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The Stories of English (Englisch) Taschenbuch – 5. Mai 2005

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Produktbeschreibungen

Pressestimmen

"This new history of the English language in all its manifestations is among the best ever written, and is both entertaining and informative."

Synopsis

When and why did 'thou' disappear from Standard English? Would a Victorian Cockney have said 'observation' or 'hobservation'? Was Jane Austen making a mistake when she wrote 'Jenny and James are walked to Charmonth this afternoon'? This superbly well-informed - and also wonderfully entertaining - history of the English language answers all these questions, showing how the many strands of English (Standard English, dialect and slang among them) developed to create the richly-varied language of today.

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Format: Taschenbuch
Ein sehr gutes Werk und ein absolutes Must Have für jeden, der an der Englischen Sprache interessiert ist.
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Amazon.com: 4.0 von 5 Sternen 48 Rezensionen
2 von 2 Kunden fanden die folgende Rezension hilfreich
4.0 von 5 Sternen For Fans of English 16. April 2014
Von Joe Leach - Veröffentlicht auf Amazon.com
Format: Taschenbuch Verifizierter Kauf
What happened to the old English letters ash, eth, thorn, wynn and yogh? How did the Vikings in the Dane Law affect the language? When is “ye” not “ye.”? How did “doeth” become “does?” Why doesn’t Standard English have a pronoun for the second person plural? Why didn’t French eliminate English as the national language after the Norman Conquest? Why does the word ”debt“ have a silent “b”? What are the two newest letters in the alphabet?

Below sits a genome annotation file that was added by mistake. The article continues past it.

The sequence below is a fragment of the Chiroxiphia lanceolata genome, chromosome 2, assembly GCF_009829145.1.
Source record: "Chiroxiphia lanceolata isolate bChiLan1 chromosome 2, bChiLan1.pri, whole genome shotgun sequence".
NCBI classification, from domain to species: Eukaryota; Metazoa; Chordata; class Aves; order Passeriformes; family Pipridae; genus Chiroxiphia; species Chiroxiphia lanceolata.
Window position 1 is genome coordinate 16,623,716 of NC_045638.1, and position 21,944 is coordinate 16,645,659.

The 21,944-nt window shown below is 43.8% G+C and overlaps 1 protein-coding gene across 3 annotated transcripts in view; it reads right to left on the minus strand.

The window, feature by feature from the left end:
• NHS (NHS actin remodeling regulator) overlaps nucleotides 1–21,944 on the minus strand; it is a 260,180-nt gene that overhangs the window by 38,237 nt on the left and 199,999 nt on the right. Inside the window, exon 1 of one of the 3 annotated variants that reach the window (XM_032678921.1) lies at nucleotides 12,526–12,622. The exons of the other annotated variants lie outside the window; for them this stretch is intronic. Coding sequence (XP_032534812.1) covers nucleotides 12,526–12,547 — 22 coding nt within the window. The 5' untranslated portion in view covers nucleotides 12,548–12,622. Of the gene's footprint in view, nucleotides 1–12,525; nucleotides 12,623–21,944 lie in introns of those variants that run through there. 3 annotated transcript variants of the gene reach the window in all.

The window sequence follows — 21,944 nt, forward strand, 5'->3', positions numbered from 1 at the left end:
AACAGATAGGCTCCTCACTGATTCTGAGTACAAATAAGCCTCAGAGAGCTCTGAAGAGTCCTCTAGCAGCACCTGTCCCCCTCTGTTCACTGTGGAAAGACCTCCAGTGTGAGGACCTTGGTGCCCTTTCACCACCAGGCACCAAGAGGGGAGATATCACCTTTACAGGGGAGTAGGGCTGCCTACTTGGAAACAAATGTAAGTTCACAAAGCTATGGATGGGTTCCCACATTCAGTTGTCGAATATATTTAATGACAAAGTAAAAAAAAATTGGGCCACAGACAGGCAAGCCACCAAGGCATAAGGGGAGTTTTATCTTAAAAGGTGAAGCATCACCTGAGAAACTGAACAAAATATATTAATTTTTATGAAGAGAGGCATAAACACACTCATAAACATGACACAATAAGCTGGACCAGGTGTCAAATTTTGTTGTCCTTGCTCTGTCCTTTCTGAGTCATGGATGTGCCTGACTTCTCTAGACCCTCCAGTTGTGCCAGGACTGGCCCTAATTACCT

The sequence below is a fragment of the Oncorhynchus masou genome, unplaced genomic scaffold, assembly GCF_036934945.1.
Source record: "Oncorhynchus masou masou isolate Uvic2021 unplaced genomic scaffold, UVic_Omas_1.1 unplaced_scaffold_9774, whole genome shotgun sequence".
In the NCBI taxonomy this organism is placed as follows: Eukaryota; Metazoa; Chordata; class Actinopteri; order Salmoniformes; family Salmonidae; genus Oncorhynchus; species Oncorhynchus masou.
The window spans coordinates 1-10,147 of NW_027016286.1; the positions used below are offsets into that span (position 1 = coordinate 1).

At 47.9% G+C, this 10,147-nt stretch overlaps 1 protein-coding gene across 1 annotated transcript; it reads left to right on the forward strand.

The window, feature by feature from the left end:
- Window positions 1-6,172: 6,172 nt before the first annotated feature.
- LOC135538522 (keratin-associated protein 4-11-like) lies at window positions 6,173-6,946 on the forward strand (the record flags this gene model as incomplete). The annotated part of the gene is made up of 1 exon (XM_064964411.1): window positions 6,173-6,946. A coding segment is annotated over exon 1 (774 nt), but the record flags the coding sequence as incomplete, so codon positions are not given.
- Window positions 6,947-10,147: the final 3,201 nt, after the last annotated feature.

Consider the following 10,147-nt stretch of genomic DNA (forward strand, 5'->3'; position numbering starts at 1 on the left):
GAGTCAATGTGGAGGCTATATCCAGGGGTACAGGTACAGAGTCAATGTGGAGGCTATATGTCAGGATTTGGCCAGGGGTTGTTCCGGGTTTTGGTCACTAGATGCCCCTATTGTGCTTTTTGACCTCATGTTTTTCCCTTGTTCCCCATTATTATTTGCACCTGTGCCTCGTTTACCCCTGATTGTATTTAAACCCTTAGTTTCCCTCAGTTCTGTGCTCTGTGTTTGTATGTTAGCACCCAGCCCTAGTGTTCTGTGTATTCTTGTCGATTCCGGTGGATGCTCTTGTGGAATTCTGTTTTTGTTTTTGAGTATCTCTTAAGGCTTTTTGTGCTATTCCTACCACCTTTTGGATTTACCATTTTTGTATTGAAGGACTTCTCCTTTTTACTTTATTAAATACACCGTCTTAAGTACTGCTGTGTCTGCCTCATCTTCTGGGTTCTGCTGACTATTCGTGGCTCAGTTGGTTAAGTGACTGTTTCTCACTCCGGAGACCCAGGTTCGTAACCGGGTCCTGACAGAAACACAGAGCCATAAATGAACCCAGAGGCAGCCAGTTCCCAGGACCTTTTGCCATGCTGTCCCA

If you think these are interesting questions, you will like this book. David Crystal describes how the ancient kingdoms of Wessex, Mercia, East Anglia, Northumberland and Kent each contributed to what we know as “Standard English.” These historical kingdoms have left their mark on the regional dialects and accents of England and the US. Later interactions with other languages around the world gave a subtlety and complexity to English that made it highly expressive. Crystal traces English's improbable ascent to world power. Throughout, there has been a tension between stabilization (defining a standard variety of English) and change (agglomeration of foreign and regional words and grammar). Unlike other languages, English has no “academy” to regulate grammar, vocabulary and spelling. This is probably a good thing. Crystal maintains that as the English language becomes more globalized, “Standard English” is neither an attainable nor even a desirable goal.
I liked how he interspersed illustrative vignettes throughout the book, but I still feel his style could have been a little tighter--he could have given us the same amount of information in a hundred fewer pages.
2 von 2 Kunden fanden die folgende Rezension hilfreich
5.0 von 5 Sternen liked this library book so much I bought my own copy 1. April 2014